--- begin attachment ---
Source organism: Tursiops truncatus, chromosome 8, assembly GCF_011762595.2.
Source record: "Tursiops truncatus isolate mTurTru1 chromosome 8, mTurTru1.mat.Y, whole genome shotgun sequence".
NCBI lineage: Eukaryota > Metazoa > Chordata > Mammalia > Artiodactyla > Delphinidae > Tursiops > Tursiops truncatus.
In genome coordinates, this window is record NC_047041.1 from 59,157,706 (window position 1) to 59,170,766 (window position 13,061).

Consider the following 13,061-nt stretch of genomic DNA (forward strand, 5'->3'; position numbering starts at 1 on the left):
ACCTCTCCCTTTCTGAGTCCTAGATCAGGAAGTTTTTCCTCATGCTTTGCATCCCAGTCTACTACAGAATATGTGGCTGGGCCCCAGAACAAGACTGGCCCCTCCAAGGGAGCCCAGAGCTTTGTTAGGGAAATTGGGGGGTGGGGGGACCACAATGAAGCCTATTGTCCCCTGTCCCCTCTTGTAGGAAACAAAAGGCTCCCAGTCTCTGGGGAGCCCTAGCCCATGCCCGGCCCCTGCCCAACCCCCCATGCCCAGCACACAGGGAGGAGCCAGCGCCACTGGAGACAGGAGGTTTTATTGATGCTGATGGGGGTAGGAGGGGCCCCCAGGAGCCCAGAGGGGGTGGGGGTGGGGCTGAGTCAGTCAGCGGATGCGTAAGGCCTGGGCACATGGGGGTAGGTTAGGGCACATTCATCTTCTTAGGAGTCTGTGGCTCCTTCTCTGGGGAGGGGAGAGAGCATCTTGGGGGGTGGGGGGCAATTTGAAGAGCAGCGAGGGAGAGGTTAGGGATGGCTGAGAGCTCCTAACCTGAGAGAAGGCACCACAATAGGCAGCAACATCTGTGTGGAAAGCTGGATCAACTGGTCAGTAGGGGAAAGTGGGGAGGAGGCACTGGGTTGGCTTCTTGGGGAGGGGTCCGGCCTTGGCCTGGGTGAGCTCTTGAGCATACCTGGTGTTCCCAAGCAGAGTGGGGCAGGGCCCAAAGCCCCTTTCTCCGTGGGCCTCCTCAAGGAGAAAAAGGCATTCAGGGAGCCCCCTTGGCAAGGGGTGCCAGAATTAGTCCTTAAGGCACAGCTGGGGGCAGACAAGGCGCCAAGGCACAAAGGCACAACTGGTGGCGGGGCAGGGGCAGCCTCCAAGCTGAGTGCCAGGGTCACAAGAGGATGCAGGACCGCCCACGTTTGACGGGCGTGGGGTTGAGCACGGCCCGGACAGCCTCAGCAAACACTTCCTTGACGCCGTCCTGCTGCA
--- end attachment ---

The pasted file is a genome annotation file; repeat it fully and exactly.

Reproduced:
Source organism: Tursiops truncatus, chromosome 8, assembly GCF_011762595.2.
Source record: "Tursiops truncatus isolate mTurTru1 chromosome 8, mTurTru1.mat.Y, whole genome shotgun sequence".
NCBI lineage: Eukaryota > Metazoa > Chordata > Mammalia > Artiodactyla > Delphinidae > Tursiops > Tursiops truncatus.
In genome coordinates, this window is record NC_047041.1 from 59,157,706 (window position 1) to 59,170,766 (window position 13,061).

Consider the following 13,061-nt stretch of genomic DNA (forward strand, 5'->3'; position numbering starts at 1 on the left):
ACCTCTCCCTTTCTGAGTCCTAGATCAGGAAGTTTTTCCTCATGCTTTGCATCCCAGTCTACTACAGAATATGTGGCTGGGCCCCAGAACAAGACTGGCCCCTCCAAGGGAGCCCAGAGCTTTGTTAGGGAAATTGGGGGGTGGGGGGACCACAATGAAGCCTATTGTCCCCTGTCCCCTCTTGTAGGAAACAAAAGGCTCCCAGTCTCTGGGGAGCCCTAGCCCATGCCCGGCCCCTGCCCAACCCCCCATGCCCAGCACACAGGGAGGAGCCAGCGCCACTGGAGACAGGAGGTTTTATTGATGCTGATGGGGGTAGGAGGGGCCCCCAGGAGCCCAGAGGGGGTGGGGGTGGGGCTGAGTCAGTCAGCGGATGCGTAAGGCCTGGGCACATGGGGGTAGGTTAGGGCACATTCATCTTCTTAGGAGTCTGTGGCTCCTTCTCTGGGGAGGGGAGAGAGCATCTTGGGGGGTGGGGGGCAATTTGAAGAGCAGCGAGGGAGAGGTTAGGGATGGCTGAGAGCTCCTAACCTGAGAGAAGGCACCACAATAGGCAGCAACATCTGTGTGGAAAGCTGGATCAACTGGTCAGTAGGGGAAAGTGGGGAGGAGGCACTGGGTTGGCTTCTTGGGGAGGGGTCCGGCCTTGGCCTGGGTGAGCTCTTGAGCATACCTGGTGTTCCCAAGCAGAGTGGGGCAGGGCCCAAAGCCCCTTTCTCCGTGGGCCTCCTCAAGGAGAAAAAGGCATTCAGGGAGCCCCCTTGGCAAGGGGTGCCAGAATTAGTCCTTAAGGCACAGCTGGGGGCAGACAAGGCGCCAAGGCACAAAGGCACAACTGGTGGCGGGGCAGGGGCAGCCTCCAAGCTGAGTGCCAGGGTCACAAGAGGATGCAGGACCGCCCACGTTTGACGGGCGTGGGGTTGAGCACGGCCCGGACAGCCTCAGCAAACACTTCCTTGACGCCGTCCTGCTGCA